People with learning disabilities – quality standards

People with Learning Disabilities (PWLD) – Quality Standards for Dispensing Opticians (Guidelines)

Children and adults with learning disability or special needs should have spectacles dispensed by a GOC registered optician.
Reasonable adjustments such as appointments during a quiet time, additional time, a pre appointment visit or a return visit could be offered Communication methods are tailored to the patient’s need, including pictures or Easy Read information.
Adequate information is given to patient and carers regarding the purpose of the spectacles, when they should be worn, and the advice about helping patients adapt to new glasses is given. Appropriate information regarding spectacle cleaning, repairs and who to contact if the fit appears uncomfortable is given to the patient and the carer in an appropriate format.
The importance of regular eye examinations is explained to the patient and the carer.


The complete dispensing process for children and visually impaired patients must be carried out by a GOC registered optician, from the choosing of the spectacle frame(s) and selection of lenses, through the checking of finished spectacles and final fitting. The whole process should be carried out by the same professional wherever possible to give an opportunity of building a trusted relationship with the patient.

Reasonable adjustments to consider:

  • Arrange an informal pre visit to the practice to meet staff and become familiar with the layout.
  • Allow plenty of time to show the consulting room, the dispensing and fitting areas.
  • Look at frame styles, handling frames and trying them on.
  • With children, also try the frames on teddy bears or dolls to make the process fun and familiar.
  • If the patient becomes agitated or distressed curtail the session and arrange another appointment.


Tell patients and carers your name and ask theirs. Be friendly and smile and do not shout Explain every step before proceeding and encourage the patient to ask questions. Be prepared to explain things patiently, calmly and be prepared to repeat information several times or phrase in different ways Ensure the patient is happy to participate in the dispensing process. Written and/or pictorial information can be helpful (eg Easy Read)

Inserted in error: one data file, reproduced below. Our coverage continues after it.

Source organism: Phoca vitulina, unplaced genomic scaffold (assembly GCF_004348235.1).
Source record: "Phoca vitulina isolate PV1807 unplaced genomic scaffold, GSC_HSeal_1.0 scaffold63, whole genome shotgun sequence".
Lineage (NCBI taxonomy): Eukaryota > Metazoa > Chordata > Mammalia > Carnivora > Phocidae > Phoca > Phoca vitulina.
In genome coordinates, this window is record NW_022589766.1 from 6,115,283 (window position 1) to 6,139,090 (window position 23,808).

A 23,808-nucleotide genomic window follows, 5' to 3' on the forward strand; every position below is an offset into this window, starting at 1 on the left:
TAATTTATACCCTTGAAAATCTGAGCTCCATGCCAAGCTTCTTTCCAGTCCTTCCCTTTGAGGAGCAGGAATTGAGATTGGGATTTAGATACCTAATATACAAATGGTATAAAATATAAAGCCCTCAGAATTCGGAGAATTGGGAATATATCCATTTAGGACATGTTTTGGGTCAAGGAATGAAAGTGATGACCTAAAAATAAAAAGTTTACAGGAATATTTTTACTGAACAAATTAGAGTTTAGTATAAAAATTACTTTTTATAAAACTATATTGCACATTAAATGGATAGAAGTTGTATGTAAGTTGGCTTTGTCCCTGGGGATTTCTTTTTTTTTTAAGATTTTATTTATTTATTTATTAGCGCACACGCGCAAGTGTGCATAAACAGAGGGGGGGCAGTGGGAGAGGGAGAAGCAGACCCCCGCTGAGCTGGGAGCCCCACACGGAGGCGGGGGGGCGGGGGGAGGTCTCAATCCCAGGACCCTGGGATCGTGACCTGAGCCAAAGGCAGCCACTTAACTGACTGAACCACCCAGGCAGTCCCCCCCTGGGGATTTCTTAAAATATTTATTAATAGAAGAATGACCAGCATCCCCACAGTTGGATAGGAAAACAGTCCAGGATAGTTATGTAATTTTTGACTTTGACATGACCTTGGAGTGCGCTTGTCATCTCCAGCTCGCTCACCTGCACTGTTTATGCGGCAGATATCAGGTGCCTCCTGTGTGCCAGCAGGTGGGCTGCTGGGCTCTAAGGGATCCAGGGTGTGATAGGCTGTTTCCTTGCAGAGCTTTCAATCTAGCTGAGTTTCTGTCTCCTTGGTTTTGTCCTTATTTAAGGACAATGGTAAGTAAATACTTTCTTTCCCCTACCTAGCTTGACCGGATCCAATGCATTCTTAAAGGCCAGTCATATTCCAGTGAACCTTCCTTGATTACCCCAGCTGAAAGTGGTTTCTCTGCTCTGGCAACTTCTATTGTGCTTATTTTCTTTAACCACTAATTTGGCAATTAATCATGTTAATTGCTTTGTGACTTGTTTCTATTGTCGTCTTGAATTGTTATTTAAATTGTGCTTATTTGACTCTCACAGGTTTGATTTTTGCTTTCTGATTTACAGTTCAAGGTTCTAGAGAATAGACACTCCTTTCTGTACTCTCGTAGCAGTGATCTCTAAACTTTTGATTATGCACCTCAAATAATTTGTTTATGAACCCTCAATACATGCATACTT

Explain the process of dispensing, tailored to the patient’s level of understanding, and check understood.

Before taking any measurements, ensure that the patient knows what will happen, with a simple explanation of why it is being done, especially where physical contact is needed.

The use of toys or demonstrating on a carer can be helpful.

Explain carefully why the patient needs to wear different spectacles for different tasks and label glasses as appropriate.

Emphasise the positive aspects of wearing spectacles and when to wear them. With children a “home and school, specs are cool” approach can help.

Cleaning, fitting and repairs

Work closely with parents/carers and train them to look carefully at the fit of the spectacles on a regular basis.

Encourage carers to bring the patient back if the fit is compromised.

Impress upon carers that while it is not unusual for people with learning disabilities to be a little heavy handed with their spectacles, a poor fit or slipping specs can affect the vision.

Explain why it is important to have spectacles fitting well and keep them clean.

Explain why it is important for spectacles to be kept in a case when not in use.

Demonstrate some simple repairs and show why it is important to keep spectacles fitting well.

Follow up

If spectacles are not required, explain the importance and frequency of regular check ups. Encourage the patient to feel proud they have had their eyes examined and they are healthy.